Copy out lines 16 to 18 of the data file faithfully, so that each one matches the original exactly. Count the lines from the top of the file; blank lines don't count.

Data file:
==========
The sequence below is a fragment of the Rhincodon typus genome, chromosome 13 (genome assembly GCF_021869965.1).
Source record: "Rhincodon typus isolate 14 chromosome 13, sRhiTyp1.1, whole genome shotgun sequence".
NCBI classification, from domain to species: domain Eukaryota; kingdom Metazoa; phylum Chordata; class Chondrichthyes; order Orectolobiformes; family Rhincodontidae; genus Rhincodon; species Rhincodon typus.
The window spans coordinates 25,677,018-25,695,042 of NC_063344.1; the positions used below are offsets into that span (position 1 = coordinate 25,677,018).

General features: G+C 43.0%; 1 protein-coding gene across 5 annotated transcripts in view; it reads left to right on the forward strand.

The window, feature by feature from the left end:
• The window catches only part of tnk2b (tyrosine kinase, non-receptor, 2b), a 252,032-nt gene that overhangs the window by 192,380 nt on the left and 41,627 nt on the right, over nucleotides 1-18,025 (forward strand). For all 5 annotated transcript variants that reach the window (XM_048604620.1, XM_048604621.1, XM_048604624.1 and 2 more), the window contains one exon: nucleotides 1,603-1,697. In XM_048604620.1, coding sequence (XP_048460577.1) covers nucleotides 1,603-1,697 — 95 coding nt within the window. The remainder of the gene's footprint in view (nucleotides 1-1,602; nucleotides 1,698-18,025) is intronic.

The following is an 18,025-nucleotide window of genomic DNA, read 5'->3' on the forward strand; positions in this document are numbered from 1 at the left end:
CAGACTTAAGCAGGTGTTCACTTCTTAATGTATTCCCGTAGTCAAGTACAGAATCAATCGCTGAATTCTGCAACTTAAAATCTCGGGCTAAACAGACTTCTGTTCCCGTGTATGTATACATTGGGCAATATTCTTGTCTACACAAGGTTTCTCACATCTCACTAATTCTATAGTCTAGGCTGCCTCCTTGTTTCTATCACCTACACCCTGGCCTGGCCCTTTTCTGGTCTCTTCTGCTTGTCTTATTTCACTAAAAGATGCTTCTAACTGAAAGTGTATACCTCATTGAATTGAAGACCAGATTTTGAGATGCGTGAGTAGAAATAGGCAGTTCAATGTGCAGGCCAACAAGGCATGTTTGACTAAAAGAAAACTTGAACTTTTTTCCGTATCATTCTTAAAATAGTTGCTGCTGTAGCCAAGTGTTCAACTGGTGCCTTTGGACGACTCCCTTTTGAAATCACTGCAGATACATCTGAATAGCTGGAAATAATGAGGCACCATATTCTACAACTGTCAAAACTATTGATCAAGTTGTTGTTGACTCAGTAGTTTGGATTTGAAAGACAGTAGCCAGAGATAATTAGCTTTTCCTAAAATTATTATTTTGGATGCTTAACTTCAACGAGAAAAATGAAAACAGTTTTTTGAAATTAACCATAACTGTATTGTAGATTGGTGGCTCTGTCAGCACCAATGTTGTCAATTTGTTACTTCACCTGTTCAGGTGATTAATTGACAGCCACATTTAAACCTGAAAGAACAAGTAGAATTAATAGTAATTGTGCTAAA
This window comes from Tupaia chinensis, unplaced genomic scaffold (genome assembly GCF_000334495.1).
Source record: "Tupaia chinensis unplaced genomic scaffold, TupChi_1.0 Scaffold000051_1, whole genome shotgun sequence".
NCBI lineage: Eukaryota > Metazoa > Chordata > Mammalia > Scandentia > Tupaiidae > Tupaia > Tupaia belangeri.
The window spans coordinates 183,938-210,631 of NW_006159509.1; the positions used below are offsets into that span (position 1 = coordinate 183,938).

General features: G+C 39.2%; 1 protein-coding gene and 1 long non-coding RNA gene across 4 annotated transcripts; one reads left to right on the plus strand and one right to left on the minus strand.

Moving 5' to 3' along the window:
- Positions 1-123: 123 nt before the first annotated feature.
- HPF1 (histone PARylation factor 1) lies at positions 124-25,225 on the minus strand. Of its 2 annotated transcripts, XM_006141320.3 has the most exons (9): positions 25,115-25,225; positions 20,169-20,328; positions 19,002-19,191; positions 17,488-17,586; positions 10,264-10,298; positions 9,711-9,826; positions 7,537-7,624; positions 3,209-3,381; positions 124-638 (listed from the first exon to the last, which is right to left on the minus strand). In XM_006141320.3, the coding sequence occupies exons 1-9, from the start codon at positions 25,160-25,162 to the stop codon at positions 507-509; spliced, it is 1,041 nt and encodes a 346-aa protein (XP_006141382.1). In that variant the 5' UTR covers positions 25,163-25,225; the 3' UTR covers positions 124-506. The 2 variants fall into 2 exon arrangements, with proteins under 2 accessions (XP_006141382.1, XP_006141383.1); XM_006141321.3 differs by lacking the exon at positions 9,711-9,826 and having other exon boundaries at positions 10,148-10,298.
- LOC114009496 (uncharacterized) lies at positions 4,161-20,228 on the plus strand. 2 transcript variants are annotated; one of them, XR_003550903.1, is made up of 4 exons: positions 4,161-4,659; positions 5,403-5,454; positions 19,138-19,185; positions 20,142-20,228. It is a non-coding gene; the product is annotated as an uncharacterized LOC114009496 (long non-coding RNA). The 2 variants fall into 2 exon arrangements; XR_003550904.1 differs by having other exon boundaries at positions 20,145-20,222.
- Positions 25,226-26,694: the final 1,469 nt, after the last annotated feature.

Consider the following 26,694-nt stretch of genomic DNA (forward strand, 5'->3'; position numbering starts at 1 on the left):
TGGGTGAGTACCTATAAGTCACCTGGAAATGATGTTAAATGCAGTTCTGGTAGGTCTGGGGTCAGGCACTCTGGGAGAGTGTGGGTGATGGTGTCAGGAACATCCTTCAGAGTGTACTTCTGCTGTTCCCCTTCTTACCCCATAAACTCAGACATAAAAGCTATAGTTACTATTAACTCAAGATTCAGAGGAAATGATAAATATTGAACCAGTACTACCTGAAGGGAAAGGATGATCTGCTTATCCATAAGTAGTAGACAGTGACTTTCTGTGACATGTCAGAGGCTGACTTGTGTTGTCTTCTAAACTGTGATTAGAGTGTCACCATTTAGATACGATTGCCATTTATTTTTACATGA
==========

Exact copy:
- Positions 1-123: 123 nt before the first annotated feature.
- HPF1 (histone PARylation factor 1) lies at positions 124-25,225 on the minus strand. Of its 2 annotated transcripts, XM_006141320.3 has the most exons (9): positions 25,115-25,225; positions 20,169-20,328; positions 19,002-19,191; positions 17,488-17,586; positions 10,264-10,298; positions 9,711-9,826; positions 7,537-7,624; positions 3,209-3,381; positions 124-638 (listed from the first exon to the last, which is right to left on the minus strand). In XM_006141320.3, the coding sequence occupies exons 1-9, from the start codon at positions 25,160-25,162 to the stop codon at positions 507-509; spliced, it is 1,041 nt and encodes a 346-aa protein (XP_006141382.1). In that variant the 5' UTR covers positions 25,163-25,225; the 3' UTR covers positions 124-506. The 2 variants fall into 2 exon arrangements, with proteins under 2 accessions (XP_006141382.1, XP_006141383.1); XM_006141321.3 differs by lacking the exon at positions 9,711-9,826 and having other exon boundaries at positions 10,148-10,298.
- LOC114009496 (uncharacterized) lies at positions 4,161-20,228 on the plus strand. 2 transcript variants are annotated; one of them, XR_003550903.1, is made up of 4 exons: positions 4,161-4,659; positions 5,403-5,454; positions 19,138-19,185; positions 20,142-20,228. It is a non-coding gene; the product is annotated as an uncharacterized LOC114009496 (long non-coding RNA). The 2 variants fall into 2 exon arrangements; XR_003550904.1 differs by having other exon boundaries at positions 20,145-20,222.